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Fall Knitwear Looms Large

DALLAS — There’s nothing staid about this season’s crop of knits.<br><br>Knitwear has moved away from being a cold-weather basic with limited appeal, according to retailers, to be at the forefront of the season’s trends....

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DALLAS — There’s nothing staid about this season’s crop of knits.

Knitwear has moved away from being a cold-weather basic with limited appeal, according to retailers, to be at the forefront of the season’s trends. Merchants said knitwear has evolved into a versatile, year-round classic that’s creating consumer interest during a tough economic period.

Fall bestsellers include off-the-shoulder cashmere sweaters, cutout or midriff-baring lace camisoles, fine-gauge peasant tops, textured or chunky knits and the all-important muffler.

“We love knitwear,” said Bob Benham, owner of Balliet’s, an Oklahoma City specialty store. “Knitwear is in a long-duration fashion cycle and is doing extremely well at retail. Women love it because it’s ageless, seasonless and virtually wrinkle-proof. It’s a wonderful look for traveling.”

Balliet’s top sellers include St. John Knit’s spectrum of ready-to-wear and novelty knitwear from Stizzoli. Sales are up 2 percent for the year at Balliet’s, although September had a 15 percent surge thanks to strong trunk shows.

“Knitwear has become one of our most successful categories. It’s giving women a reason to buy and is flying off the racks,” said Karen Daskas, co-owner of Tender, a specialty store in Birmingham, Mich., who said business is up slightly against a year ago.

“It’s practical and comfortable for sure, but it’s also very sexy and trendy,” Daskas said. “Knit tops have all but replaced jackets this fall, and women, especially those 30 to 45 years old, can’t get enough of cashmere and silk blend knit tops, which they wear year-round. In the past, it was predominantly a fall and winter business. It’s increasing at Tender each season.”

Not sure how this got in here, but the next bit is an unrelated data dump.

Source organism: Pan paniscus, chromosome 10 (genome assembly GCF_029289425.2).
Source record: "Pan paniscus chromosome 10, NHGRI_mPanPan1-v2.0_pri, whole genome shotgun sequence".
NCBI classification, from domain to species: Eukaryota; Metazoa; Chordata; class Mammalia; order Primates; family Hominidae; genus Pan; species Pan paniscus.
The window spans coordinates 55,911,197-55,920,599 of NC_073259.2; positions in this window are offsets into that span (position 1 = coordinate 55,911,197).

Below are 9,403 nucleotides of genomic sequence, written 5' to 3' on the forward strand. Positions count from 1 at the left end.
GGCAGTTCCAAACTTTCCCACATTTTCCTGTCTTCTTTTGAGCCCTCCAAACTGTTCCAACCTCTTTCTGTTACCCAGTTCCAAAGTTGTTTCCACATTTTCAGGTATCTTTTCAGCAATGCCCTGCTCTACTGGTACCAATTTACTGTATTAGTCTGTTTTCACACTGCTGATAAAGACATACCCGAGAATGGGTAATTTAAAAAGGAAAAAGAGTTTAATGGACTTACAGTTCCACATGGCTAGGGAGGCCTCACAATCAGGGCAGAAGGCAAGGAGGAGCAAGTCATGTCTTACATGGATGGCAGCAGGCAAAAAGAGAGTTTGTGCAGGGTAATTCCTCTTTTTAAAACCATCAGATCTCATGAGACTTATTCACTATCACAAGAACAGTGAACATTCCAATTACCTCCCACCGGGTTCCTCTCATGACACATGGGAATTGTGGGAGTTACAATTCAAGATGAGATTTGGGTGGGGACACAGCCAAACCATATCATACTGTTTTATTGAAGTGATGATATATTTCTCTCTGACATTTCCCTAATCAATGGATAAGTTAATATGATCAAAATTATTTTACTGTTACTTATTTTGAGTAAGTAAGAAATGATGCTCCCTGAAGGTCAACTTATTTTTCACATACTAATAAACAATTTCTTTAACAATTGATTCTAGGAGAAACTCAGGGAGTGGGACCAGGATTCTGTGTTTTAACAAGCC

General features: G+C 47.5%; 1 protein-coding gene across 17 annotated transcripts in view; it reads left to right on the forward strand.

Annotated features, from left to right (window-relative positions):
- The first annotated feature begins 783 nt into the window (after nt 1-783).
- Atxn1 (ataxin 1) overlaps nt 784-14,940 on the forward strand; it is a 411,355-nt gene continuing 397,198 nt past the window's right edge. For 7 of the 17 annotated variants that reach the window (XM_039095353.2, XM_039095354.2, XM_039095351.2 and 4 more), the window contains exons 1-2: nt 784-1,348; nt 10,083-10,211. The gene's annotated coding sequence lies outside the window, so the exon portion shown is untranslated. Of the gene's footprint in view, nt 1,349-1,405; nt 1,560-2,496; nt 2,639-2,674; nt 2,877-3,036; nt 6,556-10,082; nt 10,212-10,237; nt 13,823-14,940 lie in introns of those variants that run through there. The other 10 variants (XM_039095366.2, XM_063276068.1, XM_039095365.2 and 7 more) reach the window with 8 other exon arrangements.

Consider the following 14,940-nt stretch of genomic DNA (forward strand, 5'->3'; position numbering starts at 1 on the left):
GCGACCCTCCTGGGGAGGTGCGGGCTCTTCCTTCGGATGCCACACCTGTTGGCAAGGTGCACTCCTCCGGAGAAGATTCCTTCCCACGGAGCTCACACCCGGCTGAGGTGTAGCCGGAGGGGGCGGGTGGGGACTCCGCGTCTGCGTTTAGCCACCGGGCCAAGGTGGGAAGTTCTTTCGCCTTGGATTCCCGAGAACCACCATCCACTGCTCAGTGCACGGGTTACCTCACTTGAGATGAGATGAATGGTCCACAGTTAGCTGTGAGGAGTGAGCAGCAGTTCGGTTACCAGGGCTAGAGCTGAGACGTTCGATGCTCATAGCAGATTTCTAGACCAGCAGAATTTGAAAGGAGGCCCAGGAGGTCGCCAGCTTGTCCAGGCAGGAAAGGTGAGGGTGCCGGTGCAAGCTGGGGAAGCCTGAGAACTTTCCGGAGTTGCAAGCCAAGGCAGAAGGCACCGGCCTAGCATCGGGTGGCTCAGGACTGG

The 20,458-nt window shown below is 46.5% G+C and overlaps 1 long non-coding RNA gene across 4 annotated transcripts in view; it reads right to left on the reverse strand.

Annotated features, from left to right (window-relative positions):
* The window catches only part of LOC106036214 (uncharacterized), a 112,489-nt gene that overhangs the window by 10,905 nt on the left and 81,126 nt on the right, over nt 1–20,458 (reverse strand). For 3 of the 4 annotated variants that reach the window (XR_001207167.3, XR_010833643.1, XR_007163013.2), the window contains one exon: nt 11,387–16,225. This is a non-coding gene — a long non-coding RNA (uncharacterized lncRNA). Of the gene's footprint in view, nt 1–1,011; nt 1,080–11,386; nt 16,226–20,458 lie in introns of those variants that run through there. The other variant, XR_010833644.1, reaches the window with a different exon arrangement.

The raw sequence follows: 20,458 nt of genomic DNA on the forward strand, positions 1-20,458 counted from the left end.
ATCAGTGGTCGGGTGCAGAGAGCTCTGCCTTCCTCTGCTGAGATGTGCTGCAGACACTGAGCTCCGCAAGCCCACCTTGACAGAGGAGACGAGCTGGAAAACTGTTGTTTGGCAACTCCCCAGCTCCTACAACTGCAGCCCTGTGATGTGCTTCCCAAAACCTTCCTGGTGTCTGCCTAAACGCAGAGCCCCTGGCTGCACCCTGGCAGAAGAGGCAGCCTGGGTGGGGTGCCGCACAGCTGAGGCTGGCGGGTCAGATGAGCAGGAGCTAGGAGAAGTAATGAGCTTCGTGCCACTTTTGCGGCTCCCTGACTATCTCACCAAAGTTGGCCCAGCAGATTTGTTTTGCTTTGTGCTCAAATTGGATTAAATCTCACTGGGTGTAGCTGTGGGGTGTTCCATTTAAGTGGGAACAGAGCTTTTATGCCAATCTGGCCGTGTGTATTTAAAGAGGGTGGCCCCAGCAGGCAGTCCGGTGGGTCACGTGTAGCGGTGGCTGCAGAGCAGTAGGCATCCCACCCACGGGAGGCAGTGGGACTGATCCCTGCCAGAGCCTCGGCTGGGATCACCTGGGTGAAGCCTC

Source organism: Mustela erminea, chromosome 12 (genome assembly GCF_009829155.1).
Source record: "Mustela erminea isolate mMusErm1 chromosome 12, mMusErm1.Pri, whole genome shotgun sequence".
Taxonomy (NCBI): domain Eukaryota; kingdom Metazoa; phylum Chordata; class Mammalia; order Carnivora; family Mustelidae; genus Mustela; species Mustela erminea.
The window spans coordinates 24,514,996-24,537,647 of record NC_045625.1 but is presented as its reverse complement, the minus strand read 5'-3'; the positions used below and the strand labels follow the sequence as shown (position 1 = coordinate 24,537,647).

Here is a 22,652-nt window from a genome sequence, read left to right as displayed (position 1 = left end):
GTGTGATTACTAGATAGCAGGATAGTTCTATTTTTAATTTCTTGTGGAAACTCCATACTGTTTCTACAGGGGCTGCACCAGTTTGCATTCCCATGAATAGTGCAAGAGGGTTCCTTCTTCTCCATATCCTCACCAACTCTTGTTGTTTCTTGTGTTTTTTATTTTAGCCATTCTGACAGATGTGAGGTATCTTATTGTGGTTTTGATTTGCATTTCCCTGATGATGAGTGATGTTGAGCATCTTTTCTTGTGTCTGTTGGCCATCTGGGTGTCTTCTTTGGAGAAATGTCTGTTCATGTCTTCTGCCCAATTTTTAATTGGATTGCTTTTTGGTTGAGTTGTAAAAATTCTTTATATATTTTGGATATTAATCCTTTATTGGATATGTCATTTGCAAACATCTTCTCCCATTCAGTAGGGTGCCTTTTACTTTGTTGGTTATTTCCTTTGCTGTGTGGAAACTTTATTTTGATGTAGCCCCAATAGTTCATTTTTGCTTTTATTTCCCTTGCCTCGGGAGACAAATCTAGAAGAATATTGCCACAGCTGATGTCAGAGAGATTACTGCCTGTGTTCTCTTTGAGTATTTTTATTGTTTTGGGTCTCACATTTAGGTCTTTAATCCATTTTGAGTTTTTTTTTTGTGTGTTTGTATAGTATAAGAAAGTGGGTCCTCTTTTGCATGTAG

Daskas just returned from the spring shows in Europe and booked cashmere sweaters from British designer Louise Roswald, and cashmere and silk sweaters and tops from Italian designers Cividini, Matilde and Brunello Cucinelli.

“Knitwear transcends ages and seasons. Women can’t get enough of it, especially tops,” said Bobbie Baldridge, buyer and vice president at Tres Mariposas, a specialty store in El Paso, Tex. “It’s driving many of our categories. Zip-front and hooded knit jackets, bohemian and novelty knits, and wonderful textures and colors are just a few of the many knitwear looks that are hot for fall, especially from Semplice, Juicy Couture, Custo Barcelona and Forte. Knitwear is so versatile and can be reinterpreted every season with ease.”

Tres Mariposas recently underwent an extensive renovation and expansion, and knitwear is now one of the merchandising stars at the nine-year-old store. Sales are up by single digits against a year ago.

“The only time knitwear goes on the markdown rack is when it doesn’t appeal to the senses,” Baldridge added. “It has to feel good in the hand and on the body and look beautiful to the eye. Boring doesn’t sell.”

At Lilly Dodson in Dallas, knitwear items are important components of sportswear collections, said Bill Dodson, president.

“I can’t think of a sportswear collection that doesn’t include a good portion of knitwear,” Dodson said. “It’s modern dressing and so chic. Fall bestsellers include knit tops from Escada and Mondi. Our customers travel and encounter a range of climates, and knitwear can move with grace from a suitcase to a luncheon or cocktail party. Thin fine-gauge knits are sophisticated and sexy.”

Sales at Lilly Dodson are up by double digits so far this year, with trunk shows playing a big part in the increases.

Beall’s Department Stores, a 72-unit moderate and better chain based in Bradenton, Fla., has an extensive private label knit program that continues to grow each year, said Conrad Szymanski, president.

“Each season, we sell more and more knitwear,” he said. “It’s grown from a basics program to now include a Lycra-based fashion segment and lots of fancies. Younger women are discovering it because of the stretch and fashion element.”

Fall’s top performers include retro-printed knit tops, brights and textures, especially a thermal knit shirt with three-quarter sleeves and cotton piqué and rayon satin trim at $14.99.

Knitwear sales are ahead by low double digits, while overall women’s sales are up mid-single digits, said Szymanski.

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